Solar storms—threat or too much hype?

Lately, it seems that every week or so, there’s a news story about solar storms, explosions, and flares, which, as the news stories ominously tell us, can take down entire power grids, disable phones and satellite navigation, and generally wreak havoc with electronics. But yet we seem to continue getting power and everything continues to function. Are solar storms all just hype or is there really a threat?

The sun is now entering the most active part of its cycle, producing explosions that spin solar winds towards the Earth. These solar storms produce damaging bursts of radiation, radio, and magnetic emissions and are perfectly capable of taking down power grids and computer networks. There is a long history of solar storms causing damage. In 1859 a solar “super storm” caused auroras that lit up the skies as far south as the Caribbean and disabled telegraph systems. In 1972, a solar flare disabled telephone service in Illinois. In 1989, a solar disturbance brought down the power grid in Quebec.

The current solar storm cycle is expected to peak in 2013. If it produces another solar super storm like the one in 1859, the effects would be devastating. Not only are today’s sophisticated electronics are far more vulnerable than 19th-century telegraph systems, but we’re also far more dependent on those electronics. A massive solar storm could easily bring down power grids around the world, ground planes, and disable the Internet.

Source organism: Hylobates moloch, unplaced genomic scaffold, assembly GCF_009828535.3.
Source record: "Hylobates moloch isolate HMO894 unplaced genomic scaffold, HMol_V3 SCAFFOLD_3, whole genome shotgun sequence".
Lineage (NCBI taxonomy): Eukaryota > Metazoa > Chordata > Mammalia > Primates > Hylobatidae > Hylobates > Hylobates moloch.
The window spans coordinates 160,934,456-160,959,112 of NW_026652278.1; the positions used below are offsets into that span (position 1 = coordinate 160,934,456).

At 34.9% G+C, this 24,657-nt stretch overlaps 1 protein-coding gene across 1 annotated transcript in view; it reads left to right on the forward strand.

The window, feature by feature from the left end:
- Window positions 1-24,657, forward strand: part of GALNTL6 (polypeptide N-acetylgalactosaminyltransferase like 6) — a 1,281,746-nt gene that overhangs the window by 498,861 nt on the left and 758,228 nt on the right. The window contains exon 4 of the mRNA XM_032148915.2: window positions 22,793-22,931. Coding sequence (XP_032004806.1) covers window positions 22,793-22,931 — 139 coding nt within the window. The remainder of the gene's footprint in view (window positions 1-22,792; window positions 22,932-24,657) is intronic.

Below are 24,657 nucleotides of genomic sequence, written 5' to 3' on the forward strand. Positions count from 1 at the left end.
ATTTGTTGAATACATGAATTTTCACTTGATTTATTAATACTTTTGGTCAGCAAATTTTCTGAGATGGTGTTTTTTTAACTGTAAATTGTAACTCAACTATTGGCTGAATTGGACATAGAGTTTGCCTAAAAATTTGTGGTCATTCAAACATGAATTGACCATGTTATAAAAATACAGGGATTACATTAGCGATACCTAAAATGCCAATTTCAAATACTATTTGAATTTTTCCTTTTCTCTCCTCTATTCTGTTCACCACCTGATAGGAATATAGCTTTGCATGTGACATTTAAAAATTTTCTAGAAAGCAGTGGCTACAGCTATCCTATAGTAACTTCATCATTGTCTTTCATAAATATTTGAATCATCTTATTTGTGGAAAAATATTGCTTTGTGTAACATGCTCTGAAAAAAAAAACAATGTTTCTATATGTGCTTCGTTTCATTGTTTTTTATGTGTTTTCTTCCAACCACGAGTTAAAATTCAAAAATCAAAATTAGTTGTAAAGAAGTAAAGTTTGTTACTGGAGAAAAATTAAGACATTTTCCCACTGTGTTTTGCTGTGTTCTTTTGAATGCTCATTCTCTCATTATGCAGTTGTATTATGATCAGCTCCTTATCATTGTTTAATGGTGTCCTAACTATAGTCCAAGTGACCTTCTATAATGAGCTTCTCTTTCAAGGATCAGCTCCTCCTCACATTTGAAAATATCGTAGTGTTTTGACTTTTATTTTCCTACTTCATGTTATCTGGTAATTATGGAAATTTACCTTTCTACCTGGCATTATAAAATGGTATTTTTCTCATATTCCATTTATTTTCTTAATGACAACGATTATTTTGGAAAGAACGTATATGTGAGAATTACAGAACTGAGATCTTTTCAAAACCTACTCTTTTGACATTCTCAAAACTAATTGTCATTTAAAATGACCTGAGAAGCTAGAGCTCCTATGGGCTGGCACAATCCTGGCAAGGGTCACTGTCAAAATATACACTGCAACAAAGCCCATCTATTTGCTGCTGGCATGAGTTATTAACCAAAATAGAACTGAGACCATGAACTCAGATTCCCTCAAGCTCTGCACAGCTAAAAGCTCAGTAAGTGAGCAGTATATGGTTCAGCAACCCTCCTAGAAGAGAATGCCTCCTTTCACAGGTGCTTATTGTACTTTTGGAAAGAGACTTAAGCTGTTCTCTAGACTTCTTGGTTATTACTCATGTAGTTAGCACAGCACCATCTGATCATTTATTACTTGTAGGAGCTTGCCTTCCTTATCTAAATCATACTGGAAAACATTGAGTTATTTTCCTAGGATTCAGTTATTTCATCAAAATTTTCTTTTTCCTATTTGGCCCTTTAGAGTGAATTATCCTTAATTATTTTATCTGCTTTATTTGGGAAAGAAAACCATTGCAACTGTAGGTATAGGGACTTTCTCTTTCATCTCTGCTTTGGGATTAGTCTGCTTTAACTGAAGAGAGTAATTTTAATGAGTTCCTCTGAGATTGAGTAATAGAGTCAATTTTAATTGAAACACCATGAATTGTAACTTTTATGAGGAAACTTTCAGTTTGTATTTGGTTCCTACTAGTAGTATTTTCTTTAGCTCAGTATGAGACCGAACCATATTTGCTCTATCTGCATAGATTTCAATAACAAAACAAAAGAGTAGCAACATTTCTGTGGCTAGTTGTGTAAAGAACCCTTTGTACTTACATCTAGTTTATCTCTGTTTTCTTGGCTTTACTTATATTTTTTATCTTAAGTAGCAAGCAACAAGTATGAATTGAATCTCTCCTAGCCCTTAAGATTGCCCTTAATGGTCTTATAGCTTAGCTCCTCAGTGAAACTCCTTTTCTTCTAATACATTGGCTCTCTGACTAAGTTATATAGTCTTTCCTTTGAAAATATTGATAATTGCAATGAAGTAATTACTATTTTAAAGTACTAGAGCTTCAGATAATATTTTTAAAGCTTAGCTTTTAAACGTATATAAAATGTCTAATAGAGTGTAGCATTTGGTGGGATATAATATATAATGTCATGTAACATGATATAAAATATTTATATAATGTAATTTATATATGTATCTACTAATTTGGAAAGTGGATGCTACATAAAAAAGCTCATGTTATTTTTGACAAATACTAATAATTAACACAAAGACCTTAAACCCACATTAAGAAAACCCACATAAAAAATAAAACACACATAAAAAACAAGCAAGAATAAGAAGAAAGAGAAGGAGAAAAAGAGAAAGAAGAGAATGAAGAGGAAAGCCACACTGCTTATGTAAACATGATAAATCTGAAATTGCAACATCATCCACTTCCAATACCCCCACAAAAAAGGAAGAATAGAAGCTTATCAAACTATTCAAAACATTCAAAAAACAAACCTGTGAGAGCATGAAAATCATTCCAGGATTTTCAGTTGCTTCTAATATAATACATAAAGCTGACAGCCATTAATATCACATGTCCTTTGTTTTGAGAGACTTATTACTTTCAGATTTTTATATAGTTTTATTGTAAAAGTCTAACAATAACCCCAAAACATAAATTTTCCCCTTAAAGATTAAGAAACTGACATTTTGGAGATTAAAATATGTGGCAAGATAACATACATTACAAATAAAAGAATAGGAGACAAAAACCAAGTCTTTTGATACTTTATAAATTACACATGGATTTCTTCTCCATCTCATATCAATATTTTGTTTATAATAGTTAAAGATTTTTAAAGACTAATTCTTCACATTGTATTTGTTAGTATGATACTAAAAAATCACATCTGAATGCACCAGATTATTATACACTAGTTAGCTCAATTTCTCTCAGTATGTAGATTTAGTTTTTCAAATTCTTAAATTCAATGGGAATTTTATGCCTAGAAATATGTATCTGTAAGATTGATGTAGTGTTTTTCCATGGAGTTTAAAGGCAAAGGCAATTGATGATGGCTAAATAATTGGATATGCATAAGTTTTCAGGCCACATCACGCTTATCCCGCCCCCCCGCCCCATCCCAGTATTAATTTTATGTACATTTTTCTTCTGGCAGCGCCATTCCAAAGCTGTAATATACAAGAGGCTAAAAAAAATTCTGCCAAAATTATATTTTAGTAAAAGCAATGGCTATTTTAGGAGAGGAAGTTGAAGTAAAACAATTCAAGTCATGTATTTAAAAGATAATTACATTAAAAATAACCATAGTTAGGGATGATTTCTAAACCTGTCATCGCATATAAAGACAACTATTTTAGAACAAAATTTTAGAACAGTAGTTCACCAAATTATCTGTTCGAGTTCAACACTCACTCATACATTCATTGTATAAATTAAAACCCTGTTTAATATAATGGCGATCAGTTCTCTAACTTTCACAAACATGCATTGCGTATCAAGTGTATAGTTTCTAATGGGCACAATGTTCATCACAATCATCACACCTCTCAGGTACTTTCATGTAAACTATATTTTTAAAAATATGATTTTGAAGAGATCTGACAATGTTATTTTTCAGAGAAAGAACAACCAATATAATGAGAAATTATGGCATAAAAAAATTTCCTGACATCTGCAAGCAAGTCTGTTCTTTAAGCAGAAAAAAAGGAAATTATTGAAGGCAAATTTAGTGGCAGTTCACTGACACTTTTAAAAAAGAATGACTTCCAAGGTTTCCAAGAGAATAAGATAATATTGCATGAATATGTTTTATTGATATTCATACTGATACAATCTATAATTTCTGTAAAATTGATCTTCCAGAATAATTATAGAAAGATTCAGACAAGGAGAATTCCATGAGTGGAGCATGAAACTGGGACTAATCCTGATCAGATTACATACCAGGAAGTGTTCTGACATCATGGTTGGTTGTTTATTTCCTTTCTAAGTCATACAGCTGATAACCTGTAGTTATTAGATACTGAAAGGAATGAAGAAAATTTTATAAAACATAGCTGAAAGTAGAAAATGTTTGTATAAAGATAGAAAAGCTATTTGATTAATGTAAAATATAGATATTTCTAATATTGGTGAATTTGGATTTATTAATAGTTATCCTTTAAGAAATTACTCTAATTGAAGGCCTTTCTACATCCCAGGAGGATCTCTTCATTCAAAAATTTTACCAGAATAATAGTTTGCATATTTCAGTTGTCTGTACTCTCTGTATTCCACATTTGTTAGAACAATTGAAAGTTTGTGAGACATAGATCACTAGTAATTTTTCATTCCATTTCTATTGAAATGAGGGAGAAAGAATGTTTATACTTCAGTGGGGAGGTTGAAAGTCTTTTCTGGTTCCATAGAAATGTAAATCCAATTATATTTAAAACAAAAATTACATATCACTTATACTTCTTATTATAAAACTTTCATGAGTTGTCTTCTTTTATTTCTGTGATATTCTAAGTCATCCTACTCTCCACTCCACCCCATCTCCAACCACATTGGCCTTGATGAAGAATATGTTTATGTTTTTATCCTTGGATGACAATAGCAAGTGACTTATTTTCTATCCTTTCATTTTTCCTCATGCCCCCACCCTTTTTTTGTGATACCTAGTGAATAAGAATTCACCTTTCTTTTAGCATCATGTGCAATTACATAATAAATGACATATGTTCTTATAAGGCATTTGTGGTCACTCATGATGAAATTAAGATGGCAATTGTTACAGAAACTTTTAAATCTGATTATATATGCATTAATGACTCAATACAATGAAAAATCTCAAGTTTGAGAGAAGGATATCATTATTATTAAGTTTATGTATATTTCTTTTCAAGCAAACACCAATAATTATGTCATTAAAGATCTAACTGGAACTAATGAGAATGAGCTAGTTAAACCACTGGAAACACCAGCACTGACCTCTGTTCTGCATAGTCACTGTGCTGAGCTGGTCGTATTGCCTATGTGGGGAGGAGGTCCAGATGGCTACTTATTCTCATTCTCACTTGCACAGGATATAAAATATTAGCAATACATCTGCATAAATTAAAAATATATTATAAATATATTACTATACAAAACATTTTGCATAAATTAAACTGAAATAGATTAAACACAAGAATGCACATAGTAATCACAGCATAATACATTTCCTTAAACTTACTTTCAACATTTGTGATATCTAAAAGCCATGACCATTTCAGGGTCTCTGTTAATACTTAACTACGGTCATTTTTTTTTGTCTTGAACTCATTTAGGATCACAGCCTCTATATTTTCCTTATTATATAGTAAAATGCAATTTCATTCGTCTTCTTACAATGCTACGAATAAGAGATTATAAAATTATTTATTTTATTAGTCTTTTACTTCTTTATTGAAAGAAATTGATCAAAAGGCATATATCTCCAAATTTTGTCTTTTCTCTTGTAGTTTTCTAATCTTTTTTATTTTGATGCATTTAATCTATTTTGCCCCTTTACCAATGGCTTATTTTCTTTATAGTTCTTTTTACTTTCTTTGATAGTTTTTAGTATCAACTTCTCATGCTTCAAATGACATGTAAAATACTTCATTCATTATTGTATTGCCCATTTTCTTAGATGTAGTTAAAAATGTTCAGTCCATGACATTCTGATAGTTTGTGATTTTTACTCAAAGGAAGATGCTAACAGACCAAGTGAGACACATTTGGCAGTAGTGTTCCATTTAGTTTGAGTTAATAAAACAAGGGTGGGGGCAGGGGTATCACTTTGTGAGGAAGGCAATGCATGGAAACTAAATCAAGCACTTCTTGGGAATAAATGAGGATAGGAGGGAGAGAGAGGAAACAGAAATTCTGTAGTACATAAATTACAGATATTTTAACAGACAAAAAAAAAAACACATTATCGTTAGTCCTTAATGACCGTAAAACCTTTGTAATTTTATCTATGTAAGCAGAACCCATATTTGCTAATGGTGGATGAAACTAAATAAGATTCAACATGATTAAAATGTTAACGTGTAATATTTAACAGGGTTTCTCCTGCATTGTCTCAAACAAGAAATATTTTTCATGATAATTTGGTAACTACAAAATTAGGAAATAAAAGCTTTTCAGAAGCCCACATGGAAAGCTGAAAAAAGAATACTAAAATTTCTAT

Horizontal Rackmount Remote Power Manager

PDUs with remote access enable you to manage power from across your network or remotely from anywhere with Internet access (shown here: PS569A).

Although chances are that this solar cycle will not produce a storm as devastating as the one in 1859, there is still a small but significant chance that your IT infrastructure will be affected by solar storms.

What can you do to protect your systems from the effects of a solar storm? Fortunately the precautions needed to protect your infrastructure from this threat are what you are (or should be) doing anyway: Ground your equipment, use adequate surge protection, provide backup power, and back up your data regularly. That way, even if the very worst happens, knocking out power and computer networks, you’ll be up and running again quickly.

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